Tuned production of bacterial “glue"

image of bacteria colonies

The biofilm matrix is like a glue that holds individual bacteria together and allows them to form structured communities. The biofilm structure protects cells from external insults and may optimize access to oxygen. Using the pathogen Pseudomonas aeruginosa, the Dietrich lab tested the importance of matrix production for the competitive fitness of individual bacteria within a biofilm. The ability of non-matrix-producing bacteria to exploit matrix production by their neighbors (i.e., to “cheat”) depended on the type of biofilm formed, e.g. on agar in a Petri dish or on the surface of standing liquid in a tube. Furthermore, the capacity for matrix production evolved along distinct trajectories in different biofilm environments, highlighting the advantage of facultative regulation of central features, such as the ability to make matrix. The image shows colony biofilms in which mutants with different capacities for matrix production and evolutionary histories were mixed and distinguished by differential labeling with green fluorescent protein.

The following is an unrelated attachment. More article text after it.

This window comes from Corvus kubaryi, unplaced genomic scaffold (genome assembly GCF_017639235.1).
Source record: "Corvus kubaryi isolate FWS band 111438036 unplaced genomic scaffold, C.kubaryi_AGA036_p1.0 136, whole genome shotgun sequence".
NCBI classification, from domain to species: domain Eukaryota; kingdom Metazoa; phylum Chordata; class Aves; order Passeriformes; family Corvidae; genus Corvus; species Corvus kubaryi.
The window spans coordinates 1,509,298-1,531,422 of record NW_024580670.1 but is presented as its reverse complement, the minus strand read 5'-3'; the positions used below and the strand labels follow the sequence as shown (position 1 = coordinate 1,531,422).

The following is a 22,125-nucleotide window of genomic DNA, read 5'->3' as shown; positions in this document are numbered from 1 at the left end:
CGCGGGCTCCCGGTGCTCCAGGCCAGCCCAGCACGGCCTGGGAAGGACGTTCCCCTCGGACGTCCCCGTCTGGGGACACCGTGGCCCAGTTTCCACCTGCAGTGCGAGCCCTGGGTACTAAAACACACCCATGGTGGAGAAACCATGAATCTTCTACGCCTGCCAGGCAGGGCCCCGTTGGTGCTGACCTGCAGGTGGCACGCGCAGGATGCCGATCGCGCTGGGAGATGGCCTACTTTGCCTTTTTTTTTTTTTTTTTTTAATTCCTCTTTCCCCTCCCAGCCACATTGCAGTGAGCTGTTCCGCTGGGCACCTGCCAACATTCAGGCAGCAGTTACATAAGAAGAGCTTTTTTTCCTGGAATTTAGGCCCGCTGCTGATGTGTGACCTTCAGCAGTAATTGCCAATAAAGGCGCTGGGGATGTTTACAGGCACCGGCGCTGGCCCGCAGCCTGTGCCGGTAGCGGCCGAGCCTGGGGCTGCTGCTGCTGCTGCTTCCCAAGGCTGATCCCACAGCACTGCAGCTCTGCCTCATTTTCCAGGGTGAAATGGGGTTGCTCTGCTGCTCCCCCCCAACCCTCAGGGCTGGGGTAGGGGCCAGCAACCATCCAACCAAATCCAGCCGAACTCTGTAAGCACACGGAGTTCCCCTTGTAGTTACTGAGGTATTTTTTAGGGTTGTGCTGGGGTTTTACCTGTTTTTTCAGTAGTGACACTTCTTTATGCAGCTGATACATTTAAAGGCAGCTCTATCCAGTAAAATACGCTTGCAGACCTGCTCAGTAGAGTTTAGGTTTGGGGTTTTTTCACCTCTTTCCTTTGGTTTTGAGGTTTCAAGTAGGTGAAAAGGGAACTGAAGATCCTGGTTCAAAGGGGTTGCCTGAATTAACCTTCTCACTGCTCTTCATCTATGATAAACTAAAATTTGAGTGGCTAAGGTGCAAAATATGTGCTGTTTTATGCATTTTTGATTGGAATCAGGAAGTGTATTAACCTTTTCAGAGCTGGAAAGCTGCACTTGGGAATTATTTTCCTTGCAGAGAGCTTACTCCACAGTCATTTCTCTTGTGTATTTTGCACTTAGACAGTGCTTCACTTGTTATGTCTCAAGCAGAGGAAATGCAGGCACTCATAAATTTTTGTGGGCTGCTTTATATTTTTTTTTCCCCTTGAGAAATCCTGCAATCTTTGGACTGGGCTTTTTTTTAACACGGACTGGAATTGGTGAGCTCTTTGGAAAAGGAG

Reference: Facultative Control of Matrix Production Optimizes Competitive Fitness in Pseudomonas aeruginosa PA14 Biofilm Models.

Madsen JS, Lin YC, Squyres GR, Price-Whelan A, de Santiago Torio A, Song A, Cornell WC, Sørensen SJ, Xavier JB, Dietrich LE.

Appl Environ Microbiol. 2015 Dec 15;81(24):8414-26. doi: 10.1128/AEM.02628-15. Epub 2015 Oct 2.

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